Barbara Gowdy: Mister Sandman
Another seemingly-normal-but-actually-quirky-family-with-a-child-with-a-physical-impairment-which-makes-her-special novel. We start off with a family of four. There is the father, Gordon Canary, editor for a publisher of trashy novels, and gay. The love of his life is the red-haired Al Yothers. His wife Doris is also gay, with a particular fancy for black women. Neither knows that the other is gay though Doris suspects. Their oldest daughter is Sonja. In her fifteen years of life maybe ten minutes had been devoted to thinking about sex and another minute or so to having it. She had sort of been raped (probably by Al Yothers as we later find out) though she had not refused. There are two results to this. The first is Joan and the second is that Sonja puts on and keeps on 100 pounds. The fourth member of the family is the youngest daughter, Marcy, who also starts off gay. She fancies her babysitter and her greatest pleasure is stroking the babysitter’s breast. However, she later becomes promiscuously heterosexual, finding a need to always have three boyfriends at the same time, on whom she showers gifts.
But, though she does not dominate the book, it is really about Joan. When she discovers that Sonja is pregnant, her mother takes her away to have the baby and pretends that she, Doris, is the mother so that everyone, including Marcy, thinks of Joan as the sister of Sonja and Marcy rather than, respectively, the daughter and niece. When Joan is born (in an old people’s home), she apparently cries out Oh no, not again, the last words of the old lady who occupied the room her mother and grandmother are now occupying. The old lady attending the birth is so shocked that she grabs the umbilical cord and yanks Joan on the floor where she strikes her head. The result is an injury that leaves Joan’s growth stunted, leaves her unable (or, perhaps, unwilling) to speak but with an incredible gift for sound. This gift means that she can distinguish even distant sounds and, when still very young, plays a Mozart piece on the piano first time, despite the fact that she has never played the piano before.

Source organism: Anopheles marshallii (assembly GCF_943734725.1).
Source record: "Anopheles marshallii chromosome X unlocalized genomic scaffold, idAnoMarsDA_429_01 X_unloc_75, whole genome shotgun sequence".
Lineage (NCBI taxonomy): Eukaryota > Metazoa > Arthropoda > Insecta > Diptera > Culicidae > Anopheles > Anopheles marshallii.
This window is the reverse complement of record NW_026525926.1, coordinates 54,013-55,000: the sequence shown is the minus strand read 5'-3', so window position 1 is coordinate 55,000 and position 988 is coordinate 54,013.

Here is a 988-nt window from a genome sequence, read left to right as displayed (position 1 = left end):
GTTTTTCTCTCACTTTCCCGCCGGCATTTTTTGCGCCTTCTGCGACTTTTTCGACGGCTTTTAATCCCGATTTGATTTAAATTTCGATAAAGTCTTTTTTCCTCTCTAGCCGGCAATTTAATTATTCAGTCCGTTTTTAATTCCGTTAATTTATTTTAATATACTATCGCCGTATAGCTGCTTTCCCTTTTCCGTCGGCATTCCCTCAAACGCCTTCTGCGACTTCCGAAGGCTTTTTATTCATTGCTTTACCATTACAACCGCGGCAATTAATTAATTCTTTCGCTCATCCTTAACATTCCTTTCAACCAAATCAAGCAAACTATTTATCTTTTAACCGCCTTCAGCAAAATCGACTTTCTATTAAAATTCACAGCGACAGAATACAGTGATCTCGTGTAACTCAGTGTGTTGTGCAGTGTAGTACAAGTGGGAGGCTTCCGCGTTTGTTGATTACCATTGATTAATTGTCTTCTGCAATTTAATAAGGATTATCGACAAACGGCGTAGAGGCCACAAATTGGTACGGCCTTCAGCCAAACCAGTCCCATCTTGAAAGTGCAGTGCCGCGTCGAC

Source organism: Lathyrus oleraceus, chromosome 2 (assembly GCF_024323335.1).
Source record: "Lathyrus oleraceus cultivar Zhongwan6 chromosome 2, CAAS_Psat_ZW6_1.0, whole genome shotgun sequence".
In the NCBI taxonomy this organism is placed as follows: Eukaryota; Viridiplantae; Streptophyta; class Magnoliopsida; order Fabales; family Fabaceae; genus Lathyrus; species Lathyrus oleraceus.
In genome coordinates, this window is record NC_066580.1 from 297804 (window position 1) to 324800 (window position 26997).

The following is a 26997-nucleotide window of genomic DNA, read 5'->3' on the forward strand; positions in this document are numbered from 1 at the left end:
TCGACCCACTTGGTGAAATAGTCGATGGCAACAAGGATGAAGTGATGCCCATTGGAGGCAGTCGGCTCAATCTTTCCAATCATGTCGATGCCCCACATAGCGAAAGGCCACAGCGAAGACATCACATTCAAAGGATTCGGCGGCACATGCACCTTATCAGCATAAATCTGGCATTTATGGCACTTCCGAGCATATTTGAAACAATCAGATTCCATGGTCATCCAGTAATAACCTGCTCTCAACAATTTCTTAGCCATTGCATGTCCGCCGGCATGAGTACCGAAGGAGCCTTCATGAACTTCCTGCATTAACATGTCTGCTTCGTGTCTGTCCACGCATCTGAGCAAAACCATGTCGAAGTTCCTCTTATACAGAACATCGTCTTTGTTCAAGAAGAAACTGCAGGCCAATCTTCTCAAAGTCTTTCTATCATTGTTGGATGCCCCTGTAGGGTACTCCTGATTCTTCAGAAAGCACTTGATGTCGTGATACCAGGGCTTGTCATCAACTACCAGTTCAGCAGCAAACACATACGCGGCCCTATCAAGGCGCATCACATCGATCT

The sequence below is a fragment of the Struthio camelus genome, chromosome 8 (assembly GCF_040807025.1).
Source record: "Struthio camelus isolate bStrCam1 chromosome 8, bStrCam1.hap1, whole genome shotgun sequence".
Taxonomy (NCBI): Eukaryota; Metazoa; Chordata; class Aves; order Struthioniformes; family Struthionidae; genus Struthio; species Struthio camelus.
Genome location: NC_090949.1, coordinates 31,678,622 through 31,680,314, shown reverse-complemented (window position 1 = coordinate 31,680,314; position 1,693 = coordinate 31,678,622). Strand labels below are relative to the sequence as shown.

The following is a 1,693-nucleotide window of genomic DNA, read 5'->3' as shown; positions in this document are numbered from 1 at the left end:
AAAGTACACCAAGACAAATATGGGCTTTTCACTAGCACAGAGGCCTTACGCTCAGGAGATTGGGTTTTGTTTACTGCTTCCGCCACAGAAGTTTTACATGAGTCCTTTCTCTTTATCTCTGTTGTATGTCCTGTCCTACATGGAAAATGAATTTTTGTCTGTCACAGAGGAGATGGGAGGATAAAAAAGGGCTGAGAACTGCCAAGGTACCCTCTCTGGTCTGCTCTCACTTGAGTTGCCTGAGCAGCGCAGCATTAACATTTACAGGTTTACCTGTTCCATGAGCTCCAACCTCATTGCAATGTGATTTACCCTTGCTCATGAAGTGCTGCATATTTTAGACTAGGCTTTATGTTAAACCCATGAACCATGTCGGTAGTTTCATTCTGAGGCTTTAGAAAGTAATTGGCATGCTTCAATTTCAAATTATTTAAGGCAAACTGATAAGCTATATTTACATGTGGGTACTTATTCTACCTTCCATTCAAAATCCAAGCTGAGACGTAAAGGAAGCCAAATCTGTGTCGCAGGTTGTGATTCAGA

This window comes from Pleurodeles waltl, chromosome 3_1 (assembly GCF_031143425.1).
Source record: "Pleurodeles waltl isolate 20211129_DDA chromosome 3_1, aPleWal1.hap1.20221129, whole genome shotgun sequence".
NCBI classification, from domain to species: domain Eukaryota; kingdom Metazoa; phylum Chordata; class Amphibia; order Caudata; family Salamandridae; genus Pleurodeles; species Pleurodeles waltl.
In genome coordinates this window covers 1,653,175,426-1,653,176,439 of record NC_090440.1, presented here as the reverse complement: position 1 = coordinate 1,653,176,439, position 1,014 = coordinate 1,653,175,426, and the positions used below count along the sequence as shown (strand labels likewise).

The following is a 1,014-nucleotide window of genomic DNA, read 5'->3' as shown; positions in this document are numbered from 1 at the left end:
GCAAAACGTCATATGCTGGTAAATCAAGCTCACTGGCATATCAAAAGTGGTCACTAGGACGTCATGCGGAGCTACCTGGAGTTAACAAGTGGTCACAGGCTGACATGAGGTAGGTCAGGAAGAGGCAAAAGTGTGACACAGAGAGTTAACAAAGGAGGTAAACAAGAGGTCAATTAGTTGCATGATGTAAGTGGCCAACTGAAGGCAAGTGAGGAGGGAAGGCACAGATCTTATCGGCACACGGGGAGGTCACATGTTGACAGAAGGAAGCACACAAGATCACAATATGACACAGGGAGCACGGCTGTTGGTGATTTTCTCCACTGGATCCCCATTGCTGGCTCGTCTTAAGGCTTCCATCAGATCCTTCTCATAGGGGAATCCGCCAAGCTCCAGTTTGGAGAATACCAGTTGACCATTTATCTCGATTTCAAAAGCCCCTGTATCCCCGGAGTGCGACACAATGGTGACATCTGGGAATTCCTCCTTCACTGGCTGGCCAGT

Joan is the cipher around which all the family revolves. Because she does not speak and hides out in the closet, the family is often not aware of her presence. What she does – though we (and the family) are barely aware of this till the end of the novel – is, influenced by the work of one David Rayne, to record various sounds, particularly conversations, and then put them together on two tapes which have to be played simultaneously on two separate tape recorders. This seems to take several years. When she completes it – at age eighteen – she seemingly lies down to die. While she is in hospital, the family finds the tapes, plays them and finds out the various truths about one another (Marcy’s promiscuity, her parents’ homosexuality).
This is merely a brief outline of the plot but none of it explains the charm of this book. Joan is a wonderful creation. Though we rarely see things directly from her point of view, we do get a good idea of what makes her tick and how she is perfectly content inside her hermetic world (she never leaves the house). But we also see what makes her four family members tick and Gowdy gives us complex portraits of all four and what drives them, particularly their sexual activities. Gowdy is not afraid to confront the sexual issues head on and the fact that she does it in the context of a seemingly conventional family makes it all the more valid. A funny novel but one that is moving and challenging at the same time.
First published 1995 by Somerville House Publishing